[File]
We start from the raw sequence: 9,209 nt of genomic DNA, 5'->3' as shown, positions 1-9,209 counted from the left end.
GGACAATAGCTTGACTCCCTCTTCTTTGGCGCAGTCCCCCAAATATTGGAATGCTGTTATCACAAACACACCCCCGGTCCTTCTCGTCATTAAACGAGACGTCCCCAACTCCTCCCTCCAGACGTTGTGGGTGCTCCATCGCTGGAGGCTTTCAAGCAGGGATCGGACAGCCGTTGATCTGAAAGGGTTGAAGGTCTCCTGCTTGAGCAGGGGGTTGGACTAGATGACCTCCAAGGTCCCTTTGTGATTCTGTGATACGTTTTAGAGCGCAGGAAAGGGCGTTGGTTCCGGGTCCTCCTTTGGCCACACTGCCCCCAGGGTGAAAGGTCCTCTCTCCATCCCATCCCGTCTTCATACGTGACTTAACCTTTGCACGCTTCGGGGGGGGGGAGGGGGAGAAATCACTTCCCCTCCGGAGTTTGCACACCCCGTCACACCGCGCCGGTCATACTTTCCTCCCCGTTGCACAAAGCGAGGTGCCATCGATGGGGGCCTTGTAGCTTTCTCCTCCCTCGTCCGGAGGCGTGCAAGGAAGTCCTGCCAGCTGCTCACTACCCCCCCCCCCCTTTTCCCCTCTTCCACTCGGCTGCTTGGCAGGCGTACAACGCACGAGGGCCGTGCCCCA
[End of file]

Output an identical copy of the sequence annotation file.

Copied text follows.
We start from the raw sequence: 9,209 nt of genomic DNA, 5'->3' as shown, positions 1-9,209 counted from the left end.
GGACAATAGCTTGACTCCCTCTTCTTTGGCGCAGTCCCCCAAATATTGGAATGCTGTTATCACAAACACACCCCCGGTCCTTCTCGTCATTAAACGAGACGTCCCCAACTCCTCCCTCCAGACGTTGTGGGTGCTCCATCGCTGGAGGCTTTCAAGCAGGGATCGGACAGCCGTTGATCTGAAAGGGTTGAAGGTCTCCTGCTTGAGCAGGGGGTTGGACTAGATGACCTCCAAGGTCCCTTTGTGATTCTGTGATACGTTTTAGAGCGCAGGAAAGGGCGTTGGTTCCGGGTCCTCCTTTGGCCACACTGCCCCCAGGGTGAAAGGTCCTCTCTCCATCCCATCCCGTCTTCATACGTGACTTAACCTTTGCACGCTTCGGGGGGGGGGAGGGGGAGAAATCACTTCCCCTCCGGAGTTTGCACACCCCGTCACACCGCGCCGGTCATACTTTCCTCCCCGTTGCACAAAGCGAGGTGCCATCGATGGGGGCCTTGTAGCTTTCTCCTCCCTCGTCCGGAGGCGTGCAAGGAAGTCCTGCCAGCTGCTCACTACCCCCCCCCCCCTTTTCCCCTCTTCCACTCGGCTGCTTGGCAGGCGTACAACGCACGAGGGCCGTGCCCCA